A few days ago, Amanda Marcotte wrote an astute entry regarding this BusinessWeek story about subprime lending and other poverty exploiting rackets. The general gist of the article is that the poor are often in tenuous and desperate situations that make them easy to exploit with usurious interest rates, rent-to-own ripoffs, exorbitant mark-ups and other opportunistic schemes. Just go into a ghetto “grocery store” or check the storefronts in a rundown shopping center on the wrong side of town and you’ll get the picture. Paycheck loans, rent-to-own outfits, dollar stores, Chinese takeout, etc—businesses that set high margins on small-ticket transactions. As Marcotte points out, desperation is an opportunity, as long as you lack the requisite scruples. You can take advantage of the lack of social capital in poor neighborhoods and present your exploitative behavior as a service. Without social capital, without the education to understand complex financial transactions, without legal protections being enforced for them or the political clout to see their interests protected, without the potentially powerful word-of-mouth networks or plain old money to smooth over life’s frictions, the poor have no leverage over the businesses that deign to serve them, and the result is they are served only on vulturous terms. (One of the many ways disparate power among participants distorts the workings of the market, one of the heterodox views of the economists Chris Hayes considers in this Nation story.)
Insecurity in general is the basis of a lot of retail business, which is why so many ads are designed to generate feelings of insecurity and inadequacy. The poor, of course, don’t need ads to make them feel insecure, which makes them a cost-effective target —though ads are part of the discourse that establishes what is culturally normal, defining what it means to be impoverished. The bogus premise of equal opportunity is widely enough held in America that the poor must keep up appearances lest it seem that their poverty is their own personal fault. Of course, to keep up, they must take on risks and terms that sink them in debt traps and assure their continued failure to achieve the bourgeoisdom the signals normalcy—that allows you to feel that you are the target of so much of the media’s messages. The added bonus is that the working poor assume responsibility for their poverty as a kind of personal, moral failure—this is what The Hidden Injuries of Class, by Sennett and Cobb, is all about.
We can fault business for following their incentives to profit at the expense of those with little defense and no social safety net, but it seems the counterveiling power of government is more likely to correct the problem then a sudden and complete change of heart among competitive firms. But politicians rely on business contributions to finance their campaigns, which leads to legislation that rewards business (the recent bankruptcy bill exemplifies this). So without any institutional power, the working poor has no reason not to seize the only form of power left to them. From Marcotte’s entry:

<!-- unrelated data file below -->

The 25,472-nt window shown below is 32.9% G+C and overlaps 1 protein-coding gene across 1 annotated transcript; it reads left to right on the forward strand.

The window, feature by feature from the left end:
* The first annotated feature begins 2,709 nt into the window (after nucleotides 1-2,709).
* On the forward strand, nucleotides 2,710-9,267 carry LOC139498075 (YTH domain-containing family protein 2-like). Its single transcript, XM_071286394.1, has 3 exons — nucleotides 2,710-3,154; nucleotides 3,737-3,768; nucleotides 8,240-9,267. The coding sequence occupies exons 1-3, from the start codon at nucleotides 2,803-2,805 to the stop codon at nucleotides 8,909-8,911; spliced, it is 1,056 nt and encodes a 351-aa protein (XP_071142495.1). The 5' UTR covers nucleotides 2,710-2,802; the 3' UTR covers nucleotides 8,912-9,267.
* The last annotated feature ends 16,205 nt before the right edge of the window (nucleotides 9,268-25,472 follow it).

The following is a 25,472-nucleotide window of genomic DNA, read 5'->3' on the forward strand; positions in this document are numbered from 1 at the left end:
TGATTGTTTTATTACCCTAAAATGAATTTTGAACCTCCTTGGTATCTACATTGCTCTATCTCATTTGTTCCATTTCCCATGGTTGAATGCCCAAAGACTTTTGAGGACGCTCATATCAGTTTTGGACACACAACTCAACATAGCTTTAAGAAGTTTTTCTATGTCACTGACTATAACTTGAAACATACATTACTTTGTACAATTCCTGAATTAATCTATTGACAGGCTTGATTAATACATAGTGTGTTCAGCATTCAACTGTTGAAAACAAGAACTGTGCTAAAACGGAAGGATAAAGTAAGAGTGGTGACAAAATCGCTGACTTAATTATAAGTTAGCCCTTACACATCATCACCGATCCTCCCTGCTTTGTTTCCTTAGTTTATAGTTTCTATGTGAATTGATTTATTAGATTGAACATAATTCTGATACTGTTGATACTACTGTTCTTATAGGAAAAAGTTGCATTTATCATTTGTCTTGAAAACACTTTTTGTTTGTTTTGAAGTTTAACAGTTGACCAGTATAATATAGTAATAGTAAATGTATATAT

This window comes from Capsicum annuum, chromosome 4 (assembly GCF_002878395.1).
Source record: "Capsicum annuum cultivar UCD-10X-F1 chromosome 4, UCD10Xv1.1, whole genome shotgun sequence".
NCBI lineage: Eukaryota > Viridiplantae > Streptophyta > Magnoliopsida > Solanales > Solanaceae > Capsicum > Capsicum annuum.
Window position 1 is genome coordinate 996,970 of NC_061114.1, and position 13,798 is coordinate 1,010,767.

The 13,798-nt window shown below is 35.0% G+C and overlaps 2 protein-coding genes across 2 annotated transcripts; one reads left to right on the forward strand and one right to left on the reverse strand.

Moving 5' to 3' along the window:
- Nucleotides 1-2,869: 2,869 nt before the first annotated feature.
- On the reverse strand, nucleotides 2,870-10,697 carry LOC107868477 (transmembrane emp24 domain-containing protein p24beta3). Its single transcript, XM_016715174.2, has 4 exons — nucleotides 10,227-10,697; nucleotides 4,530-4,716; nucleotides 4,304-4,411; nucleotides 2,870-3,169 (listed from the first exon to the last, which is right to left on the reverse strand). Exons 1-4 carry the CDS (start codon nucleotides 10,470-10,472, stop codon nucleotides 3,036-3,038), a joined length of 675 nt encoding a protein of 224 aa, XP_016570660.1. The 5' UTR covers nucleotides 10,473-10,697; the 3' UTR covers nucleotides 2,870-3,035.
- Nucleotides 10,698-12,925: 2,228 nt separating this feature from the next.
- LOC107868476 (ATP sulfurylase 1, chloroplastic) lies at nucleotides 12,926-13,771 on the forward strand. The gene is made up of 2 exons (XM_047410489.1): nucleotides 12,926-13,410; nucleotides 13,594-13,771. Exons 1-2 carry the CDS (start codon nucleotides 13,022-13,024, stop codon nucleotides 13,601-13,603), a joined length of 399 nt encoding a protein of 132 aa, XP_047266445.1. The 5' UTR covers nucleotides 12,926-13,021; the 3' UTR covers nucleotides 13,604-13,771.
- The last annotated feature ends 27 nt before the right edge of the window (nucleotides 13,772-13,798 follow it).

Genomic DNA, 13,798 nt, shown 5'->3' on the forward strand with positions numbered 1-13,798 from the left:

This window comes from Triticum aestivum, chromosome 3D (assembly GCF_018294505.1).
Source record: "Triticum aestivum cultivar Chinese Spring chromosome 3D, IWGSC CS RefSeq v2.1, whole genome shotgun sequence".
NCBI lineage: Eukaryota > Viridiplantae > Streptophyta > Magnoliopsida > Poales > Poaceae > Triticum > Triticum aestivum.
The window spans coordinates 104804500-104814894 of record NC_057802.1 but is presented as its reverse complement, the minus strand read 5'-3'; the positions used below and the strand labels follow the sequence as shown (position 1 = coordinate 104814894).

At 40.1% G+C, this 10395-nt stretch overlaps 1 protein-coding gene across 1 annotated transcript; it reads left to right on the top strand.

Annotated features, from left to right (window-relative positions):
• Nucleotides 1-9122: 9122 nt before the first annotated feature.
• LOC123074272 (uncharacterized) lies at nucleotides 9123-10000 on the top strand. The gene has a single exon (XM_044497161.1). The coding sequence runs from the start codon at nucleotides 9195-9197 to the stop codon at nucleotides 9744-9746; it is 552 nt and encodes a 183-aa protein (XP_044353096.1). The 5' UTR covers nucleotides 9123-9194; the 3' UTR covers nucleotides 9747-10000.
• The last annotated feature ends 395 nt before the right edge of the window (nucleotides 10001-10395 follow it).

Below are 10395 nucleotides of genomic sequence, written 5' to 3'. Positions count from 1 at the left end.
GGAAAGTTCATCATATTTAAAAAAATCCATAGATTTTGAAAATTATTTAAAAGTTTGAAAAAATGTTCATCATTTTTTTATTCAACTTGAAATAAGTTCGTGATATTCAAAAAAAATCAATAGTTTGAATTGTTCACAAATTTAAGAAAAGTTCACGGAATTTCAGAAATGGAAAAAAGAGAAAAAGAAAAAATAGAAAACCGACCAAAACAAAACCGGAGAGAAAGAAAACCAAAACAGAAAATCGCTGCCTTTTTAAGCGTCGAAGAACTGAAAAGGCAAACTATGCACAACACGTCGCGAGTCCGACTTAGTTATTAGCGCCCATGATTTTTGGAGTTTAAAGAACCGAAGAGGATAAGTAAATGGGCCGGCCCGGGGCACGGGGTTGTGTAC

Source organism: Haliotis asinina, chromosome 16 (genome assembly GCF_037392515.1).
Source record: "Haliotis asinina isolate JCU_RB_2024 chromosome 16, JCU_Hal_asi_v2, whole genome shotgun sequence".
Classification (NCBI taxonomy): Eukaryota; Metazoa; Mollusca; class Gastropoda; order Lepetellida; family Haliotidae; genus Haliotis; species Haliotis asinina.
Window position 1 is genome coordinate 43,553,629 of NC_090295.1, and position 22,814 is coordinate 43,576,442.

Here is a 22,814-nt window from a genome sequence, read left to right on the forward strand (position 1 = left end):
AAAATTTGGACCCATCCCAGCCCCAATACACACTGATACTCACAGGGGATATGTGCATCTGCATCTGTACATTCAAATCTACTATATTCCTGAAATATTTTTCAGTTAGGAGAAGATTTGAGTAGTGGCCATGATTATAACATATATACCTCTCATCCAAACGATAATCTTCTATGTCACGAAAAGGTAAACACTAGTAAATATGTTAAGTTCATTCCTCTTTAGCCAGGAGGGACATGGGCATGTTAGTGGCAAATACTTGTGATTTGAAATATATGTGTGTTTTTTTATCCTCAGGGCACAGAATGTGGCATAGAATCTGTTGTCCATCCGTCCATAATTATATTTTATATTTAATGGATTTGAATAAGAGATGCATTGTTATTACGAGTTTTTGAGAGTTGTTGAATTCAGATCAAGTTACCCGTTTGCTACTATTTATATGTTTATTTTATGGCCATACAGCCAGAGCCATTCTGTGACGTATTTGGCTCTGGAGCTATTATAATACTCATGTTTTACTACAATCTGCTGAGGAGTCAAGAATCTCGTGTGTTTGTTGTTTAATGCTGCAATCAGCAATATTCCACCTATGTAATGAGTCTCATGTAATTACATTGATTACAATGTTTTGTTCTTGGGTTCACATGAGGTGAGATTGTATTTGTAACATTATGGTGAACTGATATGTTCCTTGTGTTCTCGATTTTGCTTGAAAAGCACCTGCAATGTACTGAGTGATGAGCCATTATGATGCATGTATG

Charles H. Green points out that this untenable exploitation of the working poor has become such a morally troubling issue that up-and-coming capitalists are beginning to turn on the system.
“One healthy sign: my 30th reunion at Harvard Business School last fall. The most heavily attended lecture was by Professor Bruce Scott, who spoke about the global trend toward concentration of wealth. We’re moving toward looking like Rio de Janeiro—armed gated communities surrounded by violent gangs. Scott’s lecture got a standing ovation—both in his lecture room, and in the audio-connected overflow room, hastily put together to accommodate the crowd. This from the old school crowd at HBS—the West Point of capitalism. There is hope.”
It’s an interesting dilemma, from the capitalist point of view. Keeping the poor living from paycheck to paycheck and in constant debt serves two purposes. From the article, you can see that it’s actually quite profitable, especially in a deregulated era like ours. Second of all, desperation breeds complacency, to a degree. Workers who are constantly treading water and robbing Peter to pay Paul are likely to suffer all sorts of indignities to keep their jobs, including taking lower pay than they’re really worth if it means securing the jobs that much more quickly. But it has to be controlled desperation—there’s a tipping point where the poor are so much in debt to the rich that they simply can’t pay it all back and the system could collapse on itself. It’s happened before in history, many times, and it can happen again. Opposition to usury isn’t just about morals, but protecting a system that ultimately benefits the rich by keeping a check on the excesses that threaten the entire situation.
Very depressing, that, and the classic dilemma of all ameliorating, incrementalist approaches to social change: You end up perpetuating systems of oppression, making them more tolerable for the oppressed. But then you consider how much misery, chaos, and evil the typical revolution unleashes, and it’s hard to think of any course of action worth advocating.
// Notes from the Road
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